I love information, it fascinates me to learn new facts, ideas or tips on how to do something better. When I was a kid the primary source of information was from books. I lived in a small country town with a small public library and few shops selling books. In this setting it was achievable to have read all the books available that interested me, and I did just that. It was possible to know the limits of the information available in my small world.

Now it is not possible to know the limits of information available to me with an internet connection. Yet I still have an information scarcity mindset. This belief causes me to hold on to sources of information despite understanding that by the time I get around to reading it that information is likely to be outdated. This is a costly mistake.

The thousands of pdfs stored on my computer are not only taking up bytes, they take up mental space and each causes a mild stress by being unread.

An Information Flood

Information is no longer scarce, we are flooded by it. In a flood the problem in not getting enough water, the real problem is keeping excess water out. Added to having too much water is the issue of it being dirty. There is water pouring in all over the place but it is so contaminated with filth that it is unusable, even hazardous. This is the situation we are now in with information.

Social media channels are like sewers, plenty of content running through them but little of true use to us. If I jump into the Twitter or Facebook feed I’m carried along in the torrent but all it does is waste my time. News websites are not much better, actual news stories are so similar to click bait that it can be tricky differentiating the two.

Search engines such as Google or Bing are not reliable conduits of clean information. They are like using the same bucket for bailing out flood water and collecting drinking water, cross contamination is constantly occurring.

Filters

To avoid the negative effects of misinformation we need to filter our sources. A clean stream can easily be muddied so I have to consciously filter all incoming sources, picking out what is helpful and leaving behind the trash. I do seek out good curators but what is considered useful to that person may not be relevant to me.

The ability to efficiently filter information, both from the flood and also from reliable sources, requires training. Fortunately my work and education have trained me reasonably well. Perhaps this is going to be the primary benefit of having a degree, learning how to identify reliable sources and developing critical thinking skills to discern what is most true.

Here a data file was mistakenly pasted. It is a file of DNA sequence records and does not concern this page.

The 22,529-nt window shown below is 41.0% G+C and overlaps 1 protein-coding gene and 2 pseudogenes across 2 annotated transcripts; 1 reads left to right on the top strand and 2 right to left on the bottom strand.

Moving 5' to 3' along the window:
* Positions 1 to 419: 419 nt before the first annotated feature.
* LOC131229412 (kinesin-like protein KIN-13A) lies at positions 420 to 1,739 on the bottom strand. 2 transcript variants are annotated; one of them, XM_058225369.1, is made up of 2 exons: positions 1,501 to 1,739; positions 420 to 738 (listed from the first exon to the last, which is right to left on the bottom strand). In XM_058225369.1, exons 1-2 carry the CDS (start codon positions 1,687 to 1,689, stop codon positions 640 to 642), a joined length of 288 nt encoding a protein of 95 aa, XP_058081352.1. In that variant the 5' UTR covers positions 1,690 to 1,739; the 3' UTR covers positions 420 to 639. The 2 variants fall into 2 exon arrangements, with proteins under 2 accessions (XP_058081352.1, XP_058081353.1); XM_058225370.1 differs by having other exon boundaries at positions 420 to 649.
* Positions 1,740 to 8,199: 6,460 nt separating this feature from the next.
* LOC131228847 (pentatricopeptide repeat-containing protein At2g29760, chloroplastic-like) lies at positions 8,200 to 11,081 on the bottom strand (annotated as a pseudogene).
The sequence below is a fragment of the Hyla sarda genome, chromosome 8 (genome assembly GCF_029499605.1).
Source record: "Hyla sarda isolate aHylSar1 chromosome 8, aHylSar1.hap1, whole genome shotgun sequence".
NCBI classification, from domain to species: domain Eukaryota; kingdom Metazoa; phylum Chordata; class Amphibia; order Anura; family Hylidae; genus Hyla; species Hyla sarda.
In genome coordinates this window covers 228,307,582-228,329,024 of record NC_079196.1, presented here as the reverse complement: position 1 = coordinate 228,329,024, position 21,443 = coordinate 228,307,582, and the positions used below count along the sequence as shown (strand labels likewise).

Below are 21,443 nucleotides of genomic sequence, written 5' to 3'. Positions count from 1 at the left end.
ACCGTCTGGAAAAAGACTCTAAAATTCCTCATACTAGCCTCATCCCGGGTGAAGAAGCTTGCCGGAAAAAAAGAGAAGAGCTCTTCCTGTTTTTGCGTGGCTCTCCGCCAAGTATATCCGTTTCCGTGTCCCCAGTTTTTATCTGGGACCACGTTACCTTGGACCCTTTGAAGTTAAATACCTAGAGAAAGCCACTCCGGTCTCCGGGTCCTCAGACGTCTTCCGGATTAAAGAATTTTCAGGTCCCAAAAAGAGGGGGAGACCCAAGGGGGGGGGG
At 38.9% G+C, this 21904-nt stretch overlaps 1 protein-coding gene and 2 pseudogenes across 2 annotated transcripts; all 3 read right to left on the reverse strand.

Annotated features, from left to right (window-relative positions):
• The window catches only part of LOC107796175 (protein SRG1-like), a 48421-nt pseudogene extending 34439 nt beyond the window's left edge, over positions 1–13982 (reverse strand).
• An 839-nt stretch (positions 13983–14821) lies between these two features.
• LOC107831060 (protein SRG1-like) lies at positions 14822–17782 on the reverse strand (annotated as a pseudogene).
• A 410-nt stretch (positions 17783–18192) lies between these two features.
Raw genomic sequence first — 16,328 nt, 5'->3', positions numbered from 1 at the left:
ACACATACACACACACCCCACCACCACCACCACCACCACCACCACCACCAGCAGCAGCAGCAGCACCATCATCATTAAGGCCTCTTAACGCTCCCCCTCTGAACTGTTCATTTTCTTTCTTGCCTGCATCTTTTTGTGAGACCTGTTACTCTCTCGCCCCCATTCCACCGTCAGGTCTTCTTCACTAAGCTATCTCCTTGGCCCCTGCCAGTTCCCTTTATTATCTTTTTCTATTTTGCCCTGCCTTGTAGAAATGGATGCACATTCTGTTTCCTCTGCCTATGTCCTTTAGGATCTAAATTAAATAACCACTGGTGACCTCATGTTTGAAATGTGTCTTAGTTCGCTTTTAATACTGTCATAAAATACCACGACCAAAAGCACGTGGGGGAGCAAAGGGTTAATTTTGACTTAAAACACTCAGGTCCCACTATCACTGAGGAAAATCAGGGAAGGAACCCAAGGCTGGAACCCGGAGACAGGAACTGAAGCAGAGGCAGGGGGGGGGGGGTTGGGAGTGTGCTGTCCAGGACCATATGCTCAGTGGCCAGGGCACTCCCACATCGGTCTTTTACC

In our society the scientific method and peer-review are held to be the best information filters. Working at a university I have ready access to such information but even that can go stale and outdated if stored too long.

Storage

Books used to be a great way to store and retrieve information, in some cases they still are. These days so much new information is being generated and it changes so fast that storing information is hardly with the trouble. Assuming I have internet access, all I need is the information required to go about my daily life and work. Holding on to more than that comes at a cost and it will be quickly outdated so unless what I need is historical records there is no point keeping old stuff. The obvious exceptions are photographs and family records.

So back to my original problem, I am flooded with information, I don’t need more and don’t need to keep it all. If I need to know something I can easily look it up. The cost of keeping what I’m not actively using is higher than the small effort required to find anything I want to know.

Rest in the Sun

What most of us need these days is a chance to ‘dry out’, an opportunity to escape the flood and catch our breath. This is related to my goal of reading books rather than blogs this year. I want to stem the tide of incoming information and clear out all the stuff I’m not able to keep up with. This should enable my mind to quieten down, think more clearly and create.

The opportunity cost of social media

An article well worth reading on the opportunity cost of social media: Is social media robbing us of our dearest hopes and dreams in life?

The subtitle ‘The biggest problem with social media? It is designed to give us exactly the opposite of what we truly want in life’, sums up the gist of it. Effectively, there is a clash between the interests of those who provide the social media technology and the interests of the people who use it. Think of what Facebook or Twitter are trying to achieve:

What does technology want? It wants more clicks, more time on site, higher conversation rates, etc. It wants your attention

Then consider what your own goals are:

What do we want? Well, presumably our dearest hopes and dreams for our lives go far beyond spending another 20 minutes on Facebook, Twitter, Pinterest, Instagram, etc.